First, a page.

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Mexico's Economy Grows in Third Quarter

December 18, 2013 · Update in PDF PDF

Mexico’s economy expanded in the third quarter after contracting in the second quarter. Annualized growth through the third quarter was 0.7 percent higher relative to fourth quarter 2012. Recent data show mixed signals. Exports and employment grew; however, industrial production and retail sales fell. The rate of inflation is now at its lowest level since January, and the peso depreciated against the dollar in November.

Output Grows

On a quarter-over-quarter basis, Mexico’s economy grew 3.4 percent in the third quarter after falling at a revised rate of 2.2 percent during the second quarter (Chart 1). Service-related activities (including trade, transportation and business services) grew 5.3 percent in the third quarter, while goods-producing industries (including manufacturing, construction, utilities and mining) grew 3.6 percent. Agricultural output contracted 2 percent. The latest central bank survey of economic analysts puts 2013 GDP growth at 1.3 percent and forecasts 2014 growth of 3.3 percent.

Exports Inching Up

Exports grew 0.7 percent in October and are up 0.9 percent in the first nine months of 2013 compared with the same period last year. Three-month moving averages continue to show slight improvement in total and manufacturing exports while oil shipments ticked down (Chart 2). Exports are posting their second consecutive year of little to no growth, having risen a meager 3.8 percent in 2012. Exports grew at double-digit rates in 2010 and 2011.

Manufacturing Output Improving

Industrial production (IP) fell 1.2 percent month over month in September after growing in the prior four months. Three-month moving averages show significant improvement in manufacturing output since June while total IP continues trending down due to lethargic construction (Chart 3). Meanwhile, U.S. IP fell 0.1 percent in October after growing 0.6 percent in September. Mexico’s industrial production typically tracks U.S. industrial production, due in part to the U.S. automotive industry’s large presence in Mexico.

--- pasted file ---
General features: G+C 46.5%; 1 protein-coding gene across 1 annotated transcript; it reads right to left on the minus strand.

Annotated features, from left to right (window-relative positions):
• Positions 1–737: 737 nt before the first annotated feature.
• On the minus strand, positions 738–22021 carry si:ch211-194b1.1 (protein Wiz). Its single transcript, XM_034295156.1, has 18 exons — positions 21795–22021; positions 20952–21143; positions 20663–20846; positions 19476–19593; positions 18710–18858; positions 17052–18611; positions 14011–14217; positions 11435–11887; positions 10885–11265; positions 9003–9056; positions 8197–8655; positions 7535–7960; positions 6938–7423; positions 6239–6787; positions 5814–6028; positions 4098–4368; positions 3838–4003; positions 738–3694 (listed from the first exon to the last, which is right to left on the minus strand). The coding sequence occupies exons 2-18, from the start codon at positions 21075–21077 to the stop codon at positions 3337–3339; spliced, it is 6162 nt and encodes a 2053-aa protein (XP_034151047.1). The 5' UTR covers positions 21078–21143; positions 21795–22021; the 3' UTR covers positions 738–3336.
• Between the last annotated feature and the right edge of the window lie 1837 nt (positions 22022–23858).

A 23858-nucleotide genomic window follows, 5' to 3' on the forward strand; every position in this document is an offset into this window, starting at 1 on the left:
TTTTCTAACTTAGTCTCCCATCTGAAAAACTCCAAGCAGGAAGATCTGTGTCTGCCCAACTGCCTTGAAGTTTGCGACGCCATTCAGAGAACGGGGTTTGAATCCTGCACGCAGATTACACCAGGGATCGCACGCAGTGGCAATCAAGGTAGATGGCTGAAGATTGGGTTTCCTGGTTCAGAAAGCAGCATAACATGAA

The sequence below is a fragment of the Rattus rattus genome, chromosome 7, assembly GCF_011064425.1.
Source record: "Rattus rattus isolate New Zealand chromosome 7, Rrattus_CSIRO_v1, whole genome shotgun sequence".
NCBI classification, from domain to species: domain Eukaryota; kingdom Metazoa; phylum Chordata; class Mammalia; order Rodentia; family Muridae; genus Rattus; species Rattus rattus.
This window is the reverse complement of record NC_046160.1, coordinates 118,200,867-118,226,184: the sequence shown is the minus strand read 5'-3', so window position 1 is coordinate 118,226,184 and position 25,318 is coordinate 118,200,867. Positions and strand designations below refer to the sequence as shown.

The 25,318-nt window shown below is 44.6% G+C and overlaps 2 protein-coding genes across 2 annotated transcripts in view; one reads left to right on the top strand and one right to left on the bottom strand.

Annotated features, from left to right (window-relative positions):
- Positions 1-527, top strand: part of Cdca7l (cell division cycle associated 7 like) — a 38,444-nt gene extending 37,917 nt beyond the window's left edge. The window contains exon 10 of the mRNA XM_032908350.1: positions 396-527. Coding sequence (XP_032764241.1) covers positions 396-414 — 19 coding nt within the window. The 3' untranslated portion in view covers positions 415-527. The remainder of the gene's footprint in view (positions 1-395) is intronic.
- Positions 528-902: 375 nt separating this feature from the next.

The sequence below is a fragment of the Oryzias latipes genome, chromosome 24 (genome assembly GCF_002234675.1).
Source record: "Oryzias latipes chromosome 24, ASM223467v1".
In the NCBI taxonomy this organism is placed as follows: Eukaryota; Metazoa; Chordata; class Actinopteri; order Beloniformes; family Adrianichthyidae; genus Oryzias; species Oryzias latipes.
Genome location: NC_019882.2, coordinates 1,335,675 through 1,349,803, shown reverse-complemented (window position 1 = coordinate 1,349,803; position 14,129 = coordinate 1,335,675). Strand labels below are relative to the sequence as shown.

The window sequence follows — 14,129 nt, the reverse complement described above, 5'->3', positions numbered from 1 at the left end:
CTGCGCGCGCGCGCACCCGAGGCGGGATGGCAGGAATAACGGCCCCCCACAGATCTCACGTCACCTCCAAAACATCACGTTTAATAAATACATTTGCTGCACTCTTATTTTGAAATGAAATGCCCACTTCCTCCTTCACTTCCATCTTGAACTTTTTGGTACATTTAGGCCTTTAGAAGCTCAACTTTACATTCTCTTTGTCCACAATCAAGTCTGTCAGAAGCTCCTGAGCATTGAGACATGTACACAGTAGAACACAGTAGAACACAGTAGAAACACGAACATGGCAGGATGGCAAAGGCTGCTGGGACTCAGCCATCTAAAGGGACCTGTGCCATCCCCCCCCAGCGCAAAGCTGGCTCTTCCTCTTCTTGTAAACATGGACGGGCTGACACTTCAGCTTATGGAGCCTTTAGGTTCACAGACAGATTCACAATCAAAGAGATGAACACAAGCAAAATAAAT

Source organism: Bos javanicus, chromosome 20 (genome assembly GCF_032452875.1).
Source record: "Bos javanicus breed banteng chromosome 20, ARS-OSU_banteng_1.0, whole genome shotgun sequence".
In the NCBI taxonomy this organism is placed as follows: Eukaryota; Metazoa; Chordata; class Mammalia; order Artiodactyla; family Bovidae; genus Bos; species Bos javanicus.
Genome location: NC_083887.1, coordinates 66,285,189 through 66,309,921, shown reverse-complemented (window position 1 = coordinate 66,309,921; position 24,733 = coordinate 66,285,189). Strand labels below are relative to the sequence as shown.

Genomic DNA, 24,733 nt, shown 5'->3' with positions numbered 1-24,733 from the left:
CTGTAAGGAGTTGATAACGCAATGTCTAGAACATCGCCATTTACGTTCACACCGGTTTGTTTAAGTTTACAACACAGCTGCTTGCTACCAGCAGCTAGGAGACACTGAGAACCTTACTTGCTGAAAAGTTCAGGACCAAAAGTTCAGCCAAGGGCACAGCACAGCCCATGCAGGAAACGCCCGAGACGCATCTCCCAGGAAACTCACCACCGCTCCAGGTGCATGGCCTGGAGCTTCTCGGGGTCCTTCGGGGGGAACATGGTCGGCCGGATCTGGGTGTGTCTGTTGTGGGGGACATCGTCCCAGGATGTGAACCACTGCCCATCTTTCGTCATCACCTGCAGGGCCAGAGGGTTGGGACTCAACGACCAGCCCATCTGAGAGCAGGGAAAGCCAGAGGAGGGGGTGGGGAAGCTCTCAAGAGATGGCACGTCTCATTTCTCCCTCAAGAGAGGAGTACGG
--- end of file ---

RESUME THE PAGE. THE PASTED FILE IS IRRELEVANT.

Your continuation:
Retail Sales Take a Dip

Retail sales fell 0.4 percent in September after falling 1.5 percent in August. The three-month moving average shows retail sales slowing significantly since June (Chart 4). Year over year, retail sales are down 3.8 percent. In 2012, retail sales fell 0.4 percent (December over December). Consumer confidence has worsened in the last three months.

Job Growth Continues

Formal-sector employment—jobs with government benefits and pensions—grew at an annualized rate of 3.4 percent in October, better than September’s growth of 2.5 percent and above the average monthly growth rate of 2.7 percent for the year (Chart 5). Formal-sector employment grew 4.6 percent in 2012.

Peso Depreciates Slightly

The peso depreciated 0.6 percent in November when the exchange rate averaged 13.1 pesos per dollar, up from 13 pesos per dollar in October (Chart 6). Higher U.S. interest rates may be helping push up the dollar relative to the peso.

Inflation Falling

Inflation fell to 3.4 percent year over year in October, its lowest level since January (Chart 7). Prices excluding food and energy rose only 2.5 percent, below the central bank’s long-term inflation target of 3 percent. The central bank lowered its policy rate to 3.5 percent in October over concerns that the economy continues to slow. This was the third monetary policy easing this year.

About the Author

Cañas is a business economist in the Research Department at the Federal Reserve Bank of Dallas.


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